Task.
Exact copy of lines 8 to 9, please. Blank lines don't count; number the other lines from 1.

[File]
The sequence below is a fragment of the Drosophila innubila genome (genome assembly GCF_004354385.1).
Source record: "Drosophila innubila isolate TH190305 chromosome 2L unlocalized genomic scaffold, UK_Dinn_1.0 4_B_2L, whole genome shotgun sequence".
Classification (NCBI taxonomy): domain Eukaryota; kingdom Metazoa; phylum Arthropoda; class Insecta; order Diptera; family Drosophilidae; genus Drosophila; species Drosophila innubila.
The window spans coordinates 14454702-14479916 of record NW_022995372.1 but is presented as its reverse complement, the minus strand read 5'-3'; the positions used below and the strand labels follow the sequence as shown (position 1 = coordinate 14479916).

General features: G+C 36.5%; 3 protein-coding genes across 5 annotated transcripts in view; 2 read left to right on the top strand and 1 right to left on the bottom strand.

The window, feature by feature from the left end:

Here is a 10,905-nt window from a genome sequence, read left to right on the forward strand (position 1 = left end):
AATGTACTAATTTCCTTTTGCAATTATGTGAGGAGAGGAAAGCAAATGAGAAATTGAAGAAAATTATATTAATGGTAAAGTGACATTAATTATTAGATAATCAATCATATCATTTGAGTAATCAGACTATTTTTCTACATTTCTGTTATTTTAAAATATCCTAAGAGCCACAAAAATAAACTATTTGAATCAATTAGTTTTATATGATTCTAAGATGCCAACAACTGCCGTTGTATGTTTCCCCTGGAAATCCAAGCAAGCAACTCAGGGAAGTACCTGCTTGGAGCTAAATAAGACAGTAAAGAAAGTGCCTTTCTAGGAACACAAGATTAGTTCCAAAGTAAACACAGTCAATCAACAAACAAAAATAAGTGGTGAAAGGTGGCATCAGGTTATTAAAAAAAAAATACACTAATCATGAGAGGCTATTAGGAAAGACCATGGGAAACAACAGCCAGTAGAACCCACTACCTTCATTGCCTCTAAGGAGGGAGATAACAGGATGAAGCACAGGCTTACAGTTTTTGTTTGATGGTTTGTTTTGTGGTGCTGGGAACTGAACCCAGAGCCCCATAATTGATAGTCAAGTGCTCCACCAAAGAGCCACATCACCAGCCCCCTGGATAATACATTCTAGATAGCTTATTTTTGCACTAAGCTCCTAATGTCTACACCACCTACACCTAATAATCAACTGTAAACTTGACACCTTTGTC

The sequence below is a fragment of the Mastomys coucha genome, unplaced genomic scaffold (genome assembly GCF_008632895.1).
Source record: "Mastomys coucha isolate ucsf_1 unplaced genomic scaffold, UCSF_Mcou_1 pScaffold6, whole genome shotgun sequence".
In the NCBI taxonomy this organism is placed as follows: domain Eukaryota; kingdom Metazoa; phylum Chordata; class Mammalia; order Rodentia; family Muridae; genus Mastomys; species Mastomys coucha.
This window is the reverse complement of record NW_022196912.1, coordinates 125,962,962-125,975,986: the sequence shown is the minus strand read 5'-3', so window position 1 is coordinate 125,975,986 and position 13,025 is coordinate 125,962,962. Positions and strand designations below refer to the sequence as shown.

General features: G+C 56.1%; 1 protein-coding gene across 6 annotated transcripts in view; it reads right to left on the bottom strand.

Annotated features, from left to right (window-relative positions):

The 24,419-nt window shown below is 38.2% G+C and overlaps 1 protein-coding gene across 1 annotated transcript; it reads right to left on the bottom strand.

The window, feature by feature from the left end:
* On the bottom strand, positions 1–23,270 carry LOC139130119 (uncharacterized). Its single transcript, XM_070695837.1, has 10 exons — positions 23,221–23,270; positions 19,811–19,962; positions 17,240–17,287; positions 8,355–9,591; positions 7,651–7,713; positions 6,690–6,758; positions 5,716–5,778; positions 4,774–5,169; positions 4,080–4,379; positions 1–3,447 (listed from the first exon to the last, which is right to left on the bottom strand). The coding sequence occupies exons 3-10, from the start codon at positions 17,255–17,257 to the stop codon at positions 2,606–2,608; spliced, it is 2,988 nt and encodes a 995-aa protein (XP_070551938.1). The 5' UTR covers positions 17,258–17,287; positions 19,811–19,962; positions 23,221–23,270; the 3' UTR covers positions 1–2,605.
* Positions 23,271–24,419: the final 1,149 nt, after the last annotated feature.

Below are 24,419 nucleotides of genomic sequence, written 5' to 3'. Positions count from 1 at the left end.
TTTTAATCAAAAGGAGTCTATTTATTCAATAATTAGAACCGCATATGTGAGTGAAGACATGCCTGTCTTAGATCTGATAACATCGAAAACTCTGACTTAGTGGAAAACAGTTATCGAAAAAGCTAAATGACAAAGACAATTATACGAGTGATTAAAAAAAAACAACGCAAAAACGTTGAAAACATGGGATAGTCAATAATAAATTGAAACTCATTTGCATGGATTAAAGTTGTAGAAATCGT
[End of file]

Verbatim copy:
AATGTACTAATTTCCTTTTGCAATTATGTGAGGAGAGGAAAGCAAATGAGAAATTGAAGAAAATTATATTAATGGTAAAGTGACATTAATTATTAGATAATCAATCATATCATTTGAGTAATCAGACTATTTTTCTACATTTCTGTTATTTTAAAATATCCTAAGAGCCACAAAAATAAACTATTTGAATCAATTAGTTTTATATGATTCTAAGATGCCAACAACTGCCGTTGTATGTTTCCCCTGGAAATCCAAGCAAGCAACTCAGGGAAGTACCTGCTTGGAGCTAAATAAGACAGTAAAGAAAGTGCCTTTCTAGGAACACAAGATTAGTTCCAAAGTAAACACAGTCAATCAACAAACAAAAATAAGTGGTGAAAGGTGGCATCAGGTTATTAAAAAAAAAATACACTAATCATGAGAGGCTATTAGGAAAGACCATGGGAAACAACAGCCAGTAGAACCCACTACCTTCATTGCCTCTAAGGAGGGAGATAACAGGATGAAGCACAGGCTTACAGTTTTTGTTTGATGGTTTGTTTTGTGGTGCTGGGAACTGAACCCAGAGCCCCATAATTGATAGTCAAGTGCTCCACCAAAGAGCCACATCACCAGCCCCCTGGATAATACATTCTAGATAGCTTATTTTTGCACTAAGCTCCTAATGTCTACACCACCTACACCTAATAATCAACTGTAAACTTGACACCTTTGTC

The sequence below is a fragment of the Mastomys coucha genome, unplaced genomic scaffold (genome assembly GCF_008632895.1).